Israel’s detractors often use the constitutional guarantee of freedom of speech and the cover of academic freedom to defend their right to engage in hate speech and to propagandize the classroom. Simultaneously they deny others the right to criticize them or scrutinize their work.
Critics do have a right to express their views and to protest, but students also have the right to listen. When speakers come to campus, it is important to take steps to protect the rights of both speakers and listeners while allowing for legitimate criticism either outside events or in question and answer periods.
1. Do Students have the right to freedom of expression in school?
Yes. Under the Tinker standard, students have the right to freedom of expression as long as they do not “materially and substantially” disrupt the operation of the school or violate the rights of others. Chapter 71, section 82 of the Massachusetts General Laws (the Student Free Expression Act) puts this standard into state law. It reads:
“The right of students to freedom of expression in the public schools of the commonwealth shall not be abridged, provided that such right shall not cause any disruption or disorder within the school. Freedom of expression shall include, without limitation, the rights and responsibilities of students, collectively and individually (a) to express their views through speech and symbols, (b) to write, publish and disseminate their views, (c) to assemble peaceably on school property for the purpose of expressing their opinions.”
In 1996, the Supreme Judicial Court of Massachusetts held in Pyle v. South Hadley School Committee that the statute “is unambiguous” and protects the rights of students as long as their expression of views is not disruptive. The Act therefore protects T-shirts which could be considered “vulgar,” but which do not disrupt the educational process. The Pyle decision gives Massachusetts students the broadest free speech rights in the country.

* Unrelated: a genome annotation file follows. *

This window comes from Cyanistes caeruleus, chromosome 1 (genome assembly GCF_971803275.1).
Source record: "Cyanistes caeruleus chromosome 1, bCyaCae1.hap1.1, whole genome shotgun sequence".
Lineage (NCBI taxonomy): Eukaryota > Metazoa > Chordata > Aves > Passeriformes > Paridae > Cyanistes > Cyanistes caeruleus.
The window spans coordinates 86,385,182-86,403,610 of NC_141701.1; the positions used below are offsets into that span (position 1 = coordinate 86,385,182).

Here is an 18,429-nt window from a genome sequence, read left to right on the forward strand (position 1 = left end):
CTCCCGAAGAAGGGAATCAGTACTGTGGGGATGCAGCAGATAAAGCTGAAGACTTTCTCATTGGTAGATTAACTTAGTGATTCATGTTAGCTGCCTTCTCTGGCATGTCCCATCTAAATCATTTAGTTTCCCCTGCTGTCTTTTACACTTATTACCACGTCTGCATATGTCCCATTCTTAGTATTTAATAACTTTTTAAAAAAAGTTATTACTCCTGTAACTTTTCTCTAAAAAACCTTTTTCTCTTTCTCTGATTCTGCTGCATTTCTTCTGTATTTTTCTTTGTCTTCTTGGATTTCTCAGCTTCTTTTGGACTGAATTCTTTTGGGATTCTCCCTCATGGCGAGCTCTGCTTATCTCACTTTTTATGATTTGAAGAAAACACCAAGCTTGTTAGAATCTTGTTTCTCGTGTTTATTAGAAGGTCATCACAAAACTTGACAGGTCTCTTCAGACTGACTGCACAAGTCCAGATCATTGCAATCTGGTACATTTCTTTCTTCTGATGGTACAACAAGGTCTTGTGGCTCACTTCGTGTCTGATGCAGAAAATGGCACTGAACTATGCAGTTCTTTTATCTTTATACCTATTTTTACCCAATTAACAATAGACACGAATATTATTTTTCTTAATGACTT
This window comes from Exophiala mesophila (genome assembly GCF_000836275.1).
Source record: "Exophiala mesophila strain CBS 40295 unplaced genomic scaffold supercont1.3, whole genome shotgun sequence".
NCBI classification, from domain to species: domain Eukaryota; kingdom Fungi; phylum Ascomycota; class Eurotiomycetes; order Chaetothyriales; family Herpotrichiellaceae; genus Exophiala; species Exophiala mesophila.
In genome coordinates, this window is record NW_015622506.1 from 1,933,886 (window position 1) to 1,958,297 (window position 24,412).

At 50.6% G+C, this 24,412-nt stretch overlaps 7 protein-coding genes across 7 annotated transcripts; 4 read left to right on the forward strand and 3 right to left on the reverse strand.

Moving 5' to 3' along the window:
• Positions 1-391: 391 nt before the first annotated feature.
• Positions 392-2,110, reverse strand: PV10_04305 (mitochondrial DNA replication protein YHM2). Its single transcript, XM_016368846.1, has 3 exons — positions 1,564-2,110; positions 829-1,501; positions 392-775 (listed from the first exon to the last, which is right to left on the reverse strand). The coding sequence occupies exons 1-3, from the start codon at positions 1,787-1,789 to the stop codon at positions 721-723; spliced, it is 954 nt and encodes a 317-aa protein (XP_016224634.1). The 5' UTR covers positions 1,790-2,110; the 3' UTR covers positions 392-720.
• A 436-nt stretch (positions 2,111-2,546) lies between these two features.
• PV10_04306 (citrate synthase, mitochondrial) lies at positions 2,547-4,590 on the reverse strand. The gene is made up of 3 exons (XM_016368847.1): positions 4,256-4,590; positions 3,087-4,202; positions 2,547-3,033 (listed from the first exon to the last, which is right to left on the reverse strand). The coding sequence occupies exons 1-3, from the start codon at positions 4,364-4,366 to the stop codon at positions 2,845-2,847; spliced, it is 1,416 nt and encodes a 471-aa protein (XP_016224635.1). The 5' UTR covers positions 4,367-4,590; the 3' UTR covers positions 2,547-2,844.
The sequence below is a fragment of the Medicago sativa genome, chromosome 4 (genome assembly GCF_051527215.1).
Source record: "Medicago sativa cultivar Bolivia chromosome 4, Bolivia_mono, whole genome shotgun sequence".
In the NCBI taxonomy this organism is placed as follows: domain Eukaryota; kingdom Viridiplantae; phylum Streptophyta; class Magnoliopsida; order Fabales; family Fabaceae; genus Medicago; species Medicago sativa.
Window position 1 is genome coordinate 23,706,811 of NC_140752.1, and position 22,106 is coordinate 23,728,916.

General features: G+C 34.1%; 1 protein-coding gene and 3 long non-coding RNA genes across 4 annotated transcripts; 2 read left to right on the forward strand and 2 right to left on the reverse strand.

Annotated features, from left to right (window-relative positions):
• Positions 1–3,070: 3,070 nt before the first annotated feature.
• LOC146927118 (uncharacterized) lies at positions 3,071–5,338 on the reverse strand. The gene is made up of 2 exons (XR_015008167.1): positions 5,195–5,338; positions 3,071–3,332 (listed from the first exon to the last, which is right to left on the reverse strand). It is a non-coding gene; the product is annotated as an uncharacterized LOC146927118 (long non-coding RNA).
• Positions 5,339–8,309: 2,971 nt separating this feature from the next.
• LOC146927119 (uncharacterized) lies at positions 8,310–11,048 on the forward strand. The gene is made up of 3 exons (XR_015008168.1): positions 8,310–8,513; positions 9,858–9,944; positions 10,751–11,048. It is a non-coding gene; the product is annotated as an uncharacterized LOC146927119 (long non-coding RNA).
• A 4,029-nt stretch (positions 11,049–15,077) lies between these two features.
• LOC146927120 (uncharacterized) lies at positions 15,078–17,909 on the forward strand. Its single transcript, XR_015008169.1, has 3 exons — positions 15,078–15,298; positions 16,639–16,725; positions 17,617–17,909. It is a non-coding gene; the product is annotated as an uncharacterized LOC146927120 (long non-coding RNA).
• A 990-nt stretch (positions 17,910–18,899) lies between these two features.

2. So can I say or publish anything I want in school?
No. Students’ First Amendment rights are not absolute. For example, you cannot say or publish hurtful lies about people. This is called slander (if you say it) and libel (if you publish it). You can be sued for both. The law on libel, however, is different when the person you’re discussing is a public figure like a politician.
The law is also different when a student’s speech is “school-sponsored,” as in a school newspaper or play. The Fraser and Hazelwood cases, decided in the 1980s, gave school authorities in most parts of the country (but, thanks to the Student Free Expression Act, not in Massachusetts), wide discretion to censor anything which could reasonably be considered to be part of the school’s curriculum. Lower courts around the country have differed as to when non school-sponsored, private student expression can be censored.
Finally, just like the rest of society, students must obey obscenity laws.
Taking Preemptive Measures
- Alert the administration about upcoming speakers and ask for a statement endorsing the guest’s right to speak and students’ right to hear their views. Have the administration make clear the punishment for violating these rights.
- Contact campus security and discuss responses to any demonstrations or interruptions.
- Let organizations that may protest know that they will have an opportunity to ask questions at the end of the talk, but inform them students they will be arrested if they interrupt the speech
Presented by the American Civil Liberties Union of Massachusetts